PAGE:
ISTANBUL, Turkey — There doesn't seem to be much separating the politics of secular Turkey's leaders and an Islamic-oriented movement built around a preacher, author and mystic scholar named Fethullah Gulen.
Both promote Western-style enterprise and education. They denounce Muslim radicals and agree on Turkey's main goal: European Union membership.
So why has Gulen moved into self-exile in the United States after facing charges of seeking an Islamic-style regime in his homeland?
The answer is murky and reaches deep into Turkey's history-shaping drive to bring more than 70 million Muslims into Europe's inner circle. It also highlights some of the internal struggles in a nation where religion and the state have a tense cohabitation.
"This is a kind of culture clash," said John Esposito, a Georgetown University expert on Islam who has studied the Gulen community. "For certain secular-minded Turks, they believe in their bones that religion is backward and holds back society. Gulen is seen as offering a way to merge the two."
The ailing, 66-year-old Gulen — who's been described as a cross between missionary, mogul and freelance diplomat — says Turks can embrace Islam, Western values and nationalism. But he adds a twist that collides with Turkey's secular codes: Islamic culture and perspectives should be given equal weight and freedom of expression alongside Western-leaning views.
His teachings are not widely known outside Turkish circles — but that could change. Gulen's ideas may increasingly enter the debate during a long and pivotal period for the Muslim world: EU membership talks with Turkey scheduled to begin in October.
Gulen's supporters lead a strategic spectrum of media voices: a national television channel, more than a half-dozen radio stations, the Cihan news agency and one of Turkey's largest newspapers, Zaman. Each has good access to Gulen — who rarely gives interviews — and provide forums for his views.
But the backbone of the Gulen fellowship is its highly regarded elementary and high schools — more than 500 concentrated in Turkey and ethnically linked parts of Central Asia, with other sites from New York to China. Gulen's supporters also run six universities.
It's difficult to assess the number of dedicated followers of Gulen's teachings because there is no central organization and no clear picture of his network's inner financial working. But already tens of thousands of students have gone through the schools, and the Gulen-inspired media reach millions each day.
Gulen, who sometimes lives in a Turkish-American compound in Stroudsburg, Pa., was too ill from diabetes and other ailments to respond to questions from the Associated Press, said aide Kemal Ozgur. Other "friends" of the movement declined to provide financial details, but claimed each entity is independent and linked only by an attraction to Gulen's philosophy.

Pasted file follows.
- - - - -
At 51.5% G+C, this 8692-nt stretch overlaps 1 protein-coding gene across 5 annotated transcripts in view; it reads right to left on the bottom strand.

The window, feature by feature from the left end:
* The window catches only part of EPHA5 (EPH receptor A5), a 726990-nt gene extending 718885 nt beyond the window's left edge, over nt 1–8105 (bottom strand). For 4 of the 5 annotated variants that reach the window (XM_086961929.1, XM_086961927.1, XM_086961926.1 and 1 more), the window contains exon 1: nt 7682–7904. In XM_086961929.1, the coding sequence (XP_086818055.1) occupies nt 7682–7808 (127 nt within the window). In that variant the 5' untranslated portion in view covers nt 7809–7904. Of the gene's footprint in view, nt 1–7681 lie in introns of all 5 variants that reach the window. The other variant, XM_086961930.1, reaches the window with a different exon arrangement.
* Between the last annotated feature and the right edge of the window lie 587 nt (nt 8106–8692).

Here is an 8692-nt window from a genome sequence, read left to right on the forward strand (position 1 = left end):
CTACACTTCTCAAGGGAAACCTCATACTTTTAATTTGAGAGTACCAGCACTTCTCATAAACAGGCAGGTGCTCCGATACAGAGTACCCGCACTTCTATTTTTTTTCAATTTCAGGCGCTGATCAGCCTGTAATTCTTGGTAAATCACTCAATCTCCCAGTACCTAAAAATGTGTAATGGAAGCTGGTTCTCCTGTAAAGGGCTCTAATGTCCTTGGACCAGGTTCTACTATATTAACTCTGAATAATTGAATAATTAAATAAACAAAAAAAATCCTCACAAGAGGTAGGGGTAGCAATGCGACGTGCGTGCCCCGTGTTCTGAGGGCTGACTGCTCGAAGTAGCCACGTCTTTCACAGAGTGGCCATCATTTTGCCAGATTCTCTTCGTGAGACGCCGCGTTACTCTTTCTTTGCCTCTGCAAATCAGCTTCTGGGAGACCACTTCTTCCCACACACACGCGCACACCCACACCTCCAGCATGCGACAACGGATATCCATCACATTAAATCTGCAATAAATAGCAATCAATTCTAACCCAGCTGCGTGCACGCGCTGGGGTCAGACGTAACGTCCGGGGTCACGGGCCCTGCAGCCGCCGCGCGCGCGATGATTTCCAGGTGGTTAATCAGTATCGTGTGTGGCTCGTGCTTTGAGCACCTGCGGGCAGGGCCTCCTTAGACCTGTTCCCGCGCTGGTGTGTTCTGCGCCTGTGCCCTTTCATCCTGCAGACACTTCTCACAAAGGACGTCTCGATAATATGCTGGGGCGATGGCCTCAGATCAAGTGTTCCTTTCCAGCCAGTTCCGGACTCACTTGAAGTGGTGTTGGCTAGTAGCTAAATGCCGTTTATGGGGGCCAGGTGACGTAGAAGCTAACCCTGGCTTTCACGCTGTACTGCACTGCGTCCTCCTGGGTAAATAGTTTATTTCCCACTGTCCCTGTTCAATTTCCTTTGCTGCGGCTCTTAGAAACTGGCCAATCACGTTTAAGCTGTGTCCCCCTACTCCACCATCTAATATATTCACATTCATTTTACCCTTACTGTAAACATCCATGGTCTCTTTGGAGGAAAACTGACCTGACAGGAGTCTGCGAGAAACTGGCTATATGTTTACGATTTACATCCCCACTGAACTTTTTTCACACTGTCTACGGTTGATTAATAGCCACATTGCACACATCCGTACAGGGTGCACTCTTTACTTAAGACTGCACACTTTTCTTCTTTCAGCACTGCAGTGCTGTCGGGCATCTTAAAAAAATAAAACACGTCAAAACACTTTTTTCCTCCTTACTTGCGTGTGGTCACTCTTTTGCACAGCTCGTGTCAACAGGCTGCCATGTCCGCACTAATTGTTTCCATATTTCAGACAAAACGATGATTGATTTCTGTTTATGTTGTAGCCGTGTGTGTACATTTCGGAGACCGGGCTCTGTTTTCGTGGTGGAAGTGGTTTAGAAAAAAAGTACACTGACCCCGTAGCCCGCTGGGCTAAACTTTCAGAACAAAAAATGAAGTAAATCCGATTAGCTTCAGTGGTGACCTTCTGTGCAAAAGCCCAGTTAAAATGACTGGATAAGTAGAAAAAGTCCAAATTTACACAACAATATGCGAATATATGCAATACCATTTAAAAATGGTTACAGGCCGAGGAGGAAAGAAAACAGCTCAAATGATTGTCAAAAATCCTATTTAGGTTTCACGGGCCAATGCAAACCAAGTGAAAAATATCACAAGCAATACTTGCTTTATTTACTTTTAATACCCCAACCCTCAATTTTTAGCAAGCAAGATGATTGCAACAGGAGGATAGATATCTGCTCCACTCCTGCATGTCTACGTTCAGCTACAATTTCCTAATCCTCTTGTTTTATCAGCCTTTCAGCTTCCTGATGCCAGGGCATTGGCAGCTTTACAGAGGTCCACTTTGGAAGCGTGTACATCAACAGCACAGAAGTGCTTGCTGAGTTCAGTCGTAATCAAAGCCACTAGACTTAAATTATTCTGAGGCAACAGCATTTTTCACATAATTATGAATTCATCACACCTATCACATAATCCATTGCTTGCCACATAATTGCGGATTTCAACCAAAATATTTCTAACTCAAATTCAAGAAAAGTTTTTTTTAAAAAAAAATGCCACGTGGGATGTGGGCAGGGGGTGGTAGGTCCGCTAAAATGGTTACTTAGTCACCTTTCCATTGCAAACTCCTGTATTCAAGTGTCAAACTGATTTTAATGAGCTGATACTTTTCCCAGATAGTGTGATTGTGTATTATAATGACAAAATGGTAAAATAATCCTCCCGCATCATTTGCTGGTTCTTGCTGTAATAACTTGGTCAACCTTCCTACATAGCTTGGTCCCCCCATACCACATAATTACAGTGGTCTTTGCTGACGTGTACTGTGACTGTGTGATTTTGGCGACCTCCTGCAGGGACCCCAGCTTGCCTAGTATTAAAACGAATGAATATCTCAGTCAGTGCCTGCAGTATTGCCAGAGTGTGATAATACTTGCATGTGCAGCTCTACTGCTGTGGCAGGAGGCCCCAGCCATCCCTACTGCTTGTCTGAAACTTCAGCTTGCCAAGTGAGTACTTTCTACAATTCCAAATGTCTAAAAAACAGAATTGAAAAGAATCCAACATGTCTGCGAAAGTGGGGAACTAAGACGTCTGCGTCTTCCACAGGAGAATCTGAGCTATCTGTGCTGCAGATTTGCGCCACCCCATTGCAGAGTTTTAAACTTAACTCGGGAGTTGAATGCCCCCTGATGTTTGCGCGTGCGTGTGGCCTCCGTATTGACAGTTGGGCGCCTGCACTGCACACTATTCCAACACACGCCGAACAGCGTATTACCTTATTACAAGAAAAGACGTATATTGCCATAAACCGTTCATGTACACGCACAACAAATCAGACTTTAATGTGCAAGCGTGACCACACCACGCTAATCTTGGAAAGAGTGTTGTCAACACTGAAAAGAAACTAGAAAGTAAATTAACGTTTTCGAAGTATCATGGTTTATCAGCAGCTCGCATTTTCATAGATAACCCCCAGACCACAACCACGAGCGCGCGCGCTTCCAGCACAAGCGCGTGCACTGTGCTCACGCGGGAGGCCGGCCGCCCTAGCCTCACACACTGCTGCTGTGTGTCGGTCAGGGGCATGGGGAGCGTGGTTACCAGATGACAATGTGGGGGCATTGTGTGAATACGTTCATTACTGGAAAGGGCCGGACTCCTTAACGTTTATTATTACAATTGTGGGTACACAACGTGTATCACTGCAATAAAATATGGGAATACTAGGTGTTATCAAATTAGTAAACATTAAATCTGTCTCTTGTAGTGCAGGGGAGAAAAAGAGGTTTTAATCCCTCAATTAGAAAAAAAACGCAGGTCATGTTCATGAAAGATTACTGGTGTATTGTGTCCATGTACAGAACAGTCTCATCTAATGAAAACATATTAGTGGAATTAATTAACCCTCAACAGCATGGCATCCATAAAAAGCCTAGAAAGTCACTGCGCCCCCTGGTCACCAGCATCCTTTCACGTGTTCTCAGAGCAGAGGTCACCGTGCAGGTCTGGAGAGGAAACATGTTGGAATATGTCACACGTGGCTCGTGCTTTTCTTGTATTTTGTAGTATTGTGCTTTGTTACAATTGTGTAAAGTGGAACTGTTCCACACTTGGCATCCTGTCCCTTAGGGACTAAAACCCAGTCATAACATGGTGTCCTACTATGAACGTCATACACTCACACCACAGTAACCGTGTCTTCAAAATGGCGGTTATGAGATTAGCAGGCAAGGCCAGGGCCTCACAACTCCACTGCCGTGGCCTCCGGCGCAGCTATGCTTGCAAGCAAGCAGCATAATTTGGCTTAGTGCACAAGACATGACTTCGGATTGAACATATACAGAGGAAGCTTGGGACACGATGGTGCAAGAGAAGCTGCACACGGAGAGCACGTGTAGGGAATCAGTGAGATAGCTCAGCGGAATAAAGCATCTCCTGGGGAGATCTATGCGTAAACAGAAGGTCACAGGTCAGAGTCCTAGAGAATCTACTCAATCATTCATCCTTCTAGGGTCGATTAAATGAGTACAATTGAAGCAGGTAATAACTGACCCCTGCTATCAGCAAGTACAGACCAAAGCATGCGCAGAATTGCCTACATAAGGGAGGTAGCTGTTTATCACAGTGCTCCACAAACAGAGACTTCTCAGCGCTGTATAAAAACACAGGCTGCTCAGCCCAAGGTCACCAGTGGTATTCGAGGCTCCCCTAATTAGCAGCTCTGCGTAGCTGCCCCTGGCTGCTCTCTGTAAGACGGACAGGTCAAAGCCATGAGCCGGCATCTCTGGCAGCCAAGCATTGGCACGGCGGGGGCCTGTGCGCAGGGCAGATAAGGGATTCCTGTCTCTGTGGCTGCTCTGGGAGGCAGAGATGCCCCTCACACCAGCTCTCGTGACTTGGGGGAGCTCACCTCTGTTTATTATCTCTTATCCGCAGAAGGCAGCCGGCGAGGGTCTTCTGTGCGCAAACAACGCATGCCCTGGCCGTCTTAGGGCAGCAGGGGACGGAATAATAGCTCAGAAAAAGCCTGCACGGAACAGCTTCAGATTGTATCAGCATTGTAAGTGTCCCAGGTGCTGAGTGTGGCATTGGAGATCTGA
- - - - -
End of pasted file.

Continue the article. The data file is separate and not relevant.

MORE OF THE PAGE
Those views include "modern Islam" that seeks dialogue with other faiths, an emphasis on education and quests for personal religious experiences similar to the Sufi tradition, Islam's mystic realm that includes the Whirling Dervishes. Gulen's main influence is Said Nursi, a warrior-scholar who fought to establish modern Turkey in 1923 but later claimed that the state limited religious freedom.
Gulen has been careful not to go that far. But some Turkish officials still believe he has crossed into territory reserved for the state. His international religious meetings have included a 1998 audience with Pope John Paul II. His movement also runs academic and policy conferences, including one in early December in Brussels on Turkey's EU aspirations.
"We don't have any political goals," insisted Cemal Usak, vice president of the Istanbul-based Journalists' and Writers' Foundation that helps organize Gulen-related events. "But some groups in Turkey see anything with growing power in a suspicious way."
The state turned its worries into an indictment, accusing Gulen of quietly plotting an Islamic groundswell by gaining followers in high places and "brainwashing" schoolchildren. In March 2003, Gulen was cleared under an amnesty but he had already left for medical treatment in the United States in 1999. He has no immediate plans to return, he has told Turkish media.
In a series of interviews with Zaman newspaper in March, Gulen claimed "a tiny oligarchic minority" was behind the charges.
"They blacken the future by sentencing the society into the confines of their own narrowness," he was quoted as saying.
Turkey's religious affairs minister, Mehmet Aydin, said he saw "no reason" blocking Gulen's return to Turkey. But the country's military and other groups still harbor doubts about Gulen's objectives.
They are not alone. Many researchers find inconsistencies between the movement's pro-Western views and its appeal among Turkey's many conservative Muslims.
"That is why reactions to the movement have concentrated on the issue of having double agendas: public face and private truth," said Hayrettin Yucesoy, a professor at Saint Louis University. "Many are not sure if they see the movement and its aims clearly.
"This is a conundrum that is not going to be solved soon."